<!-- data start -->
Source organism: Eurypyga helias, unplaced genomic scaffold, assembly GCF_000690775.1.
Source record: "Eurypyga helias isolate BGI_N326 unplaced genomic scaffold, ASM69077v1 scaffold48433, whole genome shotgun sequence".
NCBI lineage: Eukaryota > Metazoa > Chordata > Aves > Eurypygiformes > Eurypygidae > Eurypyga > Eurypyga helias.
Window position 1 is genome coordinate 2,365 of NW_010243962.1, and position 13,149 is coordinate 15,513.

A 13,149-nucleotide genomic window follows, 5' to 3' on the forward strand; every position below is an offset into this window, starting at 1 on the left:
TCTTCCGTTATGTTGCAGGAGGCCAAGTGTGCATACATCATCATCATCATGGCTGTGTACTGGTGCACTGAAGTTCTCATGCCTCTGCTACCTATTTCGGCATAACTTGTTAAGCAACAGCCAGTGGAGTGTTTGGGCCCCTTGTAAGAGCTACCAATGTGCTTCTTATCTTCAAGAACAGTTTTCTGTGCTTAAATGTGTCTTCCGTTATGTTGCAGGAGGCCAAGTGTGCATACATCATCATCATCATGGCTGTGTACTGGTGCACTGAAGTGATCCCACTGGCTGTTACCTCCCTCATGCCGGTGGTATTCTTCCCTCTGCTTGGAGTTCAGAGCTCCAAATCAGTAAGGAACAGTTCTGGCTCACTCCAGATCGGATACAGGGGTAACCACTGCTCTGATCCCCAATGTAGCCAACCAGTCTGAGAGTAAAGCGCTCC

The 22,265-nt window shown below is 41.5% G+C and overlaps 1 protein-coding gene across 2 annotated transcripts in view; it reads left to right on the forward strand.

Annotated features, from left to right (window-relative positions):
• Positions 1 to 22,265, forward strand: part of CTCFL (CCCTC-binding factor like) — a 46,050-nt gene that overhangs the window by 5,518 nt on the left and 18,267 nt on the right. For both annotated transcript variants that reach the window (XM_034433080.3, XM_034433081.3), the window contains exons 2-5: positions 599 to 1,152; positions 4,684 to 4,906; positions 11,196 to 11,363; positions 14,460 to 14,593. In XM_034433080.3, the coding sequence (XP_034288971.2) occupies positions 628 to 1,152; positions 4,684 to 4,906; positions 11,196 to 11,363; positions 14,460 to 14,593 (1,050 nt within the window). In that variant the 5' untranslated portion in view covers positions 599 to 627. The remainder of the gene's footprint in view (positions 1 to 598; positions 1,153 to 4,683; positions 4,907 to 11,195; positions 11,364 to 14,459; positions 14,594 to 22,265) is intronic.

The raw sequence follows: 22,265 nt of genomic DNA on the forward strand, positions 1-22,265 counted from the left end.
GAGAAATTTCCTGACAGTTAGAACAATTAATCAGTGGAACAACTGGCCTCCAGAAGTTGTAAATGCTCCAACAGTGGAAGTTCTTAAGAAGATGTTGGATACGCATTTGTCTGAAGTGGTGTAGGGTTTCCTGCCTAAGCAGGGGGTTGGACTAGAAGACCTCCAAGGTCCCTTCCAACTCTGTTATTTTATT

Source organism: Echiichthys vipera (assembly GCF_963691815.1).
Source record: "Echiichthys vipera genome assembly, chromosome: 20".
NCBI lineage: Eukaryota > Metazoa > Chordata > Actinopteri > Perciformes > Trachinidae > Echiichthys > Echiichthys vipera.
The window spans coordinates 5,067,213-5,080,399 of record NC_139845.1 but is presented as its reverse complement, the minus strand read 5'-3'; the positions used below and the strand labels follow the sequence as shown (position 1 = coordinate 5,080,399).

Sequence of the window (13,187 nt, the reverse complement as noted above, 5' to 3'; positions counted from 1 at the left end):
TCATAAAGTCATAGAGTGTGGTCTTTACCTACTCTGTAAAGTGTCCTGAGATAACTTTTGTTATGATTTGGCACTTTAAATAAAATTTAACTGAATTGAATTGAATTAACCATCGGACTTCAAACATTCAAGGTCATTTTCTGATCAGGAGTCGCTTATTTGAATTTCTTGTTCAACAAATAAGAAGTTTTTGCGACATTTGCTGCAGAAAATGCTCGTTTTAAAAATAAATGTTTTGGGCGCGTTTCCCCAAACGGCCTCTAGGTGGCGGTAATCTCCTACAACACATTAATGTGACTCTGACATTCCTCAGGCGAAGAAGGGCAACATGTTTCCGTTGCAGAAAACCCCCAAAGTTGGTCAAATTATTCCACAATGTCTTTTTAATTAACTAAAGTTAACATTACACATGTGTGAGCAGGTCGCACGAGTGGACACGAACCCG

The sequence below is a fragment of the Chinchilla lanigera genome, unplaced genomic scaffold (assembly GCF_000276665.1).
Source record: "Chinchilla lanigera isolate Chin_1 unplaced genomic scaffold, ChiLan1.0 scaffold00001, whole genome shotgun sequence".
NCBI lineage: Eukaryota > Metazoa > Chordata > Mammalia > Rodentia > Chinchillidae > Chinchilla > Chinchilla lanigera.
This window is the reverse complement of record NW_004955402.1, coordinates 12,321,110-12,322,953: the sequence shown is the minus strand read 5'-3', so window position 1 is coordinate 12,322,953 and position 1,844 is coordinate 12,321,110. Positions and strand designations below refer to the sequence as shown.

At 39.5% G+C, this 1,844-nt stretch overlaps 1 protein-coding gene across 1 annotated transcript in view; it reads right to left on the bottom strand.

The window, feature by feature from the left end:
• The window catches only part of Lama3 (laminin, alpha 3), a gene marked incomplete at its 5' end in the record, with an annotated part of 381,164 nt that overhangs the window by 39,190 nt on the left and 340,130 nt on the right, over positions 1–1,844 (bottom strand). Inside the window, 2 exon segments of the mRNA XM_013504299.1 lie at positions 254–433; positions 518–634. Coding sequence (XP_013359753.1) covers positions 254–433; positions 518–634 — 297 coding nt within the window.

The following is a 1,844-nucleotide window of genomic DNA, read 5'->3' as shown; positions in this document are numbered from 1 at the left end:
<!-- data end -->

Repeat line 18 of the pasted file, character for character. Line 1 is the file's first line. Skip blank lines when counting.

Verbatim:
The sequence below is a fragment of the Chinchilla lanigera genome, unplaced genomic scaffold (assembly GCF_000276665.1).